COP28: clean energy gets shot in the arm as 60 countries embrace renewables deal
Proposals to triple renewable energy in the next ten years are backed by more than 60 countries, including the EU, US and COP28-host United Arab Emirates, it has emerged.
The deal, which aims to replace the use of coal with clean energy sources, and thereby tripling the use of renewable energy, was introduced by the EU and US and comes just weeks before the COP28 climate summit is kicking off in the UAE.
A leaked draft text states that ramping up the use of renewables must be accompanied by "the phase down of unabated coal power." A vital element is ending the financing of new coal-fired power plants, according to the deal.
Moreover, the text includes a commitment to double energy efficiency efforts worldwide, to 4% per year until 2030.
Importantly, a number of fast-growing, emerging countries which currently depend heavily on fossil fuels, including Nigeria, South Africa and Vietnam, have agreed to support the accord, multiple sources have told Reuters.
Other countries on board include Australia, Japan, Canada, Peru, Chile, Zambia and Barbados.
The agreement will now be made part of official agenda of COP28, which is taking place from 30 November to 12 December in Dubai.
The EU and US reportedly plan to urge COP28 host and other participants to include the deal in the final outcome of the gathering of world leaders, scheduled for 2 December.
So far, China and India have not yet agreed to support the goals as text out in the text but "negotiations are quite advanced," a source told Reuters.
While the deal could signify a potential breakthrough for renewables funding, countries have not yet specified whether they intend to fund the increase of their renewables capacity through public or private investments.
While the US and the EU have taken on significant additional lending to fund the green energy transition, countries across the globe now face a sharp rise in government borrowing costs which could set back the scope for additional public sector borrowing. In turn, this could lead to greater reliance on private sector investments, an approach taken among others by the UK government.
Institutional investors will closely consider any additional policy incentives for investing in renewables as shares in renewables firms have seen a sharp downturn over the past year.
The deal comes to some observers as somewhat of a surprise, as earlier it was reported that the COP28 host, the UAE, planned to avoid tabling a range of sensitive net zero-related issues, most notably fossil fuel burning.
In a document that was welcomed by some in the oil and gas industry, the UAE government compiled "a comprehensive list of touchy and sensitive issues" that should not be brought up during the conference.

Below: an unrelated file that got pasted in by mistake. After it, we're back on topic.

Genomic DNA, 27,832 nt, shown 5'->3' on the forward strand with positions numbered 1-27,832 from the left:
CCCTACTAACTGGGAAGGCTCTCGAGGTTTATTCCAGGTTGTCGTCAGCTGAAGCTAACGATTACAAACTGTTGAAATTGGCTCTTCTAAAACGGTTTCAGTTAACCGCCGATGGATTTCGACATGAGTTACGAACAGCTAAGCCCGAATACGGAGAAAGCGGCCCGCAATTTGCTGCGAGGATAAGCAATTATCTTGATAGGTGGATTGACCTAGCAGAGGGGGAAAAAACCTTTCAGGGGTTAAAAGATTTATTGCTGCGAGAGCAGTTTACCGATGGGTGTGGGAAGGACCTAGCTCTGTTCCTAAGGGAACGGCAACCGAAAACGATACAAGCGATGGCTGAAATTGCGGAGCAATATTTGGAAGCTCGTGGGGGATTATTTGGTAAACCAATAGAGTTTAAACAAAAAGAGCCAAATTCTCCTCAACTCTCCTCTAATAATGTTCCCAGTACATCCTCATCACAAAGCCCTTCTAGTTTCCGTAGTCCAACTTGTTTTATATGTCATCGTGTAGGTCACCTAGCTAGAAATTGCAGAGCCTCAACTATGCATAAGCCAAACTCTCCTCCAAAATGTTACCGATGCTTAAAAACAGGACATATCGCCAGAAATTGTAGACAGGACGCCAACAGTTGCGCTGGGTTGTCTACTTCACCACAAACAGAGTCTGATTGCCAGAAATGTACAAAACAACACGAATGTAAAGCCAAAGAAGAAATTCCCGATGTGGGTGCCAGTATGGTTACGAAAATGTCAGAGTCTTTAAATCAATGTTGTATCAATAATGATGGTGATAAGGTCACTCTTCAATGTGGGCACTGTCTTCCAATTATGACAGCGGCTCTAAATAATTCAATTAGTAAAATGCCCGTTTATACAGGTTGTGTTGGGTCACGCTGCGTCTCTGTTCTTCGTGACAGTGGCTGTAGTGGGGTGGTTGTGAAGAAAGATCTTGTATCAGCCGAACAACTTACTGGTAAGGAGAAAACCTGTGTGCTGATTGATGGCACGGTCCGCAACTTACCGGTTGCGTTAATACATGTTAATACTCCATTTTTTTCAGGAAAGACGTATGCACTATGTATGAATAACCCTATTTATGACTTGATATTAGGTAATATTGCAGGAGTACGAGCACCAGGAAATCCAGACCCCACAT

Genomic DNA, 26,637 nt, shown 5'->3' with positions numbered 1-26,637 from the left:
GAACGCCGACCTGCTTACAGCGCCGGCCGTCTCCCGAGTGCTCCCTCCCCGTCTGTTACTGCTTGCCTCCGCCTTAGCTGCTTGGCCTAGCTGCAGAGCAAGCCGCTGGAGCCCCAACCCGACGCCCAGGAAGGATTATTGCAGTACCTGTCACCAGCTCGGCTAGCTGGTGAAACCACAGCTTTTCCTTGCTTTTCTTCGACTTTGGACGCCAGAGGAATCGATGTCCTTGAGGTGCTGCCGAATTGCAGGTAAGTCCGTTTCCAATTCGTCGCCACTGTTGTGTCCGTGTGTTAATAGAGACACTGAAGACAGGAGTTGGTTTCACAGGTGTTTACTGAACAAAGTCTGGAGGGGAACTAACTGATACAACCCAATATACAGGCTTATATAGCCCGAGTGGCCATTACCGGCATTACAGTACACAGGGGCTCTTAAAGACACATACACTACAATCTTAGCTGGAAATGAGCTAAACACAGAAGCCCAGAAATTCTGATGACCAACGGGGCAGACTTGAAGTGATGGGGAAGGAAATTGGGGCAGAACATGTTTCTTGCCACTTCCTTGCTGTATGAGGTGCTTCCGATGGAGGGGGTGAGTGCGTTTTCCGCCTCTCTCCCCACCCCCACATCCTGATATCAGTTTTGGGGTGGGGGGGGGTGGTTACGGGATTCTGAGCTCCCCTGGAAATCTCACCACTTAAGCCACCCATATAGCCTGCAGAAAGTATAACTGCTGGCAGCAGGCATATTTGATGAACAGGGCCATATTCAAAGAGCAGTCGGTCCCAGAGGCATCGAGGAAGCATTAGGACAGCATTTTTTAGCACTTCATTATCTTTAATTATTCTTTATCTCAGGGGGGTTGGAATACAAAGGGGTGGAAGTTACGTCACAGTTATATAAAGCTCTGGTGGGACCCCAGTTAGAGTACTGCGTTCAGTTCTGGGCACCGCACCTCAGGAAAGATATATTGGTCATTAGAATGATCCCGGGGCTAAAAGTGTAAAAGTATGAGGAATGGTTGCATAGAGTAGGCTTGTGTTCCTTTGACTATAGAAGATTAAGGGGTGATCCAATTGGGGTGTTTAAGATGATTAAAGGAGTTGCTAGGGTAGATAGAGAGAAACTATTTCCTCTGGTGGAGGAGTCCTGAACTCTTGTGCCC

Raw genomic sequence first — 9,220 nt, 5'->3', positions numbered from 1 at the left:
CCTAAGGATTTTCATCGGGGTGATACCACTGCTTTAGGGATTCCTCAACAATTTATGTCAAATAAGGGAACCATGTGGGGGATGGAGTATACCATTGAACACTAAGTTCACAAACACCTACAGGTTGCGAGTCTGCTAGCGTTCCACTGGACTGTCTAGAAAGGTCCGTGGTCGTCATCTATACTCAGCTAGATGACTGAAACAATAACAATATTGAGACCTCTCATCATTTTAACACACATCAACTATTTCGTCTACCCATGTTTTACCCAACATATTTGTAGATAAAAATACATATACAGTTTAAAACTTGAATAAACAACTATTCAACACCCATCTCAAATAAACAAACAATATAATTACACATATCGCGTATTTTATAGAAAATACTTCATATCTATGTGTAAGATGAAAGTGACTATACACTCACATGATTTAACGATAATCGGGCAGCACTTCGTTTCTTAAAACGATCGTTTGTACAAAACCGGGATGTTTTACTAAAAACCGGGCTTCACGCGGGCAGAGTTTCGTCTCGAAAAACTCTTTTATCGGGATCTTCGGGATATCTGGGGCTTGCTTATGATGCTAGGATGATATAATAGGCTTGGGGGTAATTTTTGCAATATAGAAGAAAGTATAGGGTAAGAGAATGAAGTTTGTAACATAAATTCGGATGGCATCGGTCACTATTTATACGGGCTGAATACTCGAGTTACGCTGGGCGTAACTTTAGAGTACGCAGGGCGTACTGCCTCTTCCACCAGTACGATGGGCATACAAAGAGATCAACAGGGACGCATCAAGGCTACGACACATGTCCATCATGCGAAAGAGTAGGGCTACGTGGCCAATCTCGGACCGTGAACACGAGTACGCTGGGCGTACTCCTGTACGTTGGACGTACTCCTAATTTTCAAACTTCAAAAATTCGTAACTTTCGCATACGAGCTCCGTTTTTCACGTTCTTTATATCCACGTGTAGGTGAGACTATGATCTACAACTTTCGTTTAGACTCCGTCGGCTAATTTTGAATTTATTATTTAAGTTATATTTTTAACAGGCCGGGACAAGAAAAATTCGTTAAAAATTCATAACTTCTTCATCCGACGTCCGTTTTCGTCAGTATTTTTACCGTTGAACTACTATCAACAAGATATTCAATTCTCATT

The paper, leaked in August, sets out "strategic messages" from the UAE government, to be used in media requests, which ranges from increased oil and gas production by the UAE and fossil fuel burning to the war in Yemen and human trafficking.
A key COP28 message in the document stated that “we need to reduce emissions in the systems we depend on today." A statement which has been denounced by a former UN climate chief as “dangerous” - namely by merely focussing on emissions, rather than the burning of fossil fuels.
Climate finance and the ability to get private investors to free up more funds for clean energy and other net zero investment initiatives will be a key item, the organisers have indicated.
Some experts have argued that risk-sharing strategies, which blend public and private funds, may make institutional investors more willing to embrace climate projects.
Others, on the other hand, are pushing hard to expand the role of dedicated funds, such as the Green Climate Fund, to increase the flow of capital into the green finance space.
Another topic the investment community and other stakeholders will look out for is multilateral bank reform.
The COP28 presidency is expected to present proposals that will “unleash more concessional dollars, lower risk, and attract more private finance for vulnerable communities.”
Similar ideas were floated last year with the Bridgetown Initiative, which put forward a plan for richer countries and the private sector to provide more money to MDBs.
Meanwhile, watchdogs worldwide have started to make greenwashing a priority and the expectation is this topic will be further discussed at COP28.
The European Union leads the pack in this respect, as it recently implemented the Sustainable Finance Disclosure Regulation, in March. The new regulation aims to enhance transparency of so-called green investing.
In addition, World Bank President Ajay Banga recently endorsed carbon credit offsets and stated boldly that the World Bank could serve as an arbiter for their validity.
Another agenda item many look out for is the sensitive topic of subsidies and the protection of domestic markets.
A number of green investors, primarily from Scandinavia and Japan, have urged governments at COP28 to make a commitment to end all forms of support, including subsidies and international finance, for oil, gas, and coal developments.
However, with many governments, notably those of the largest markets in Europe and North America, keeping fairly quiet on this subject, it is extremely unlikely a breakthrough will be reached.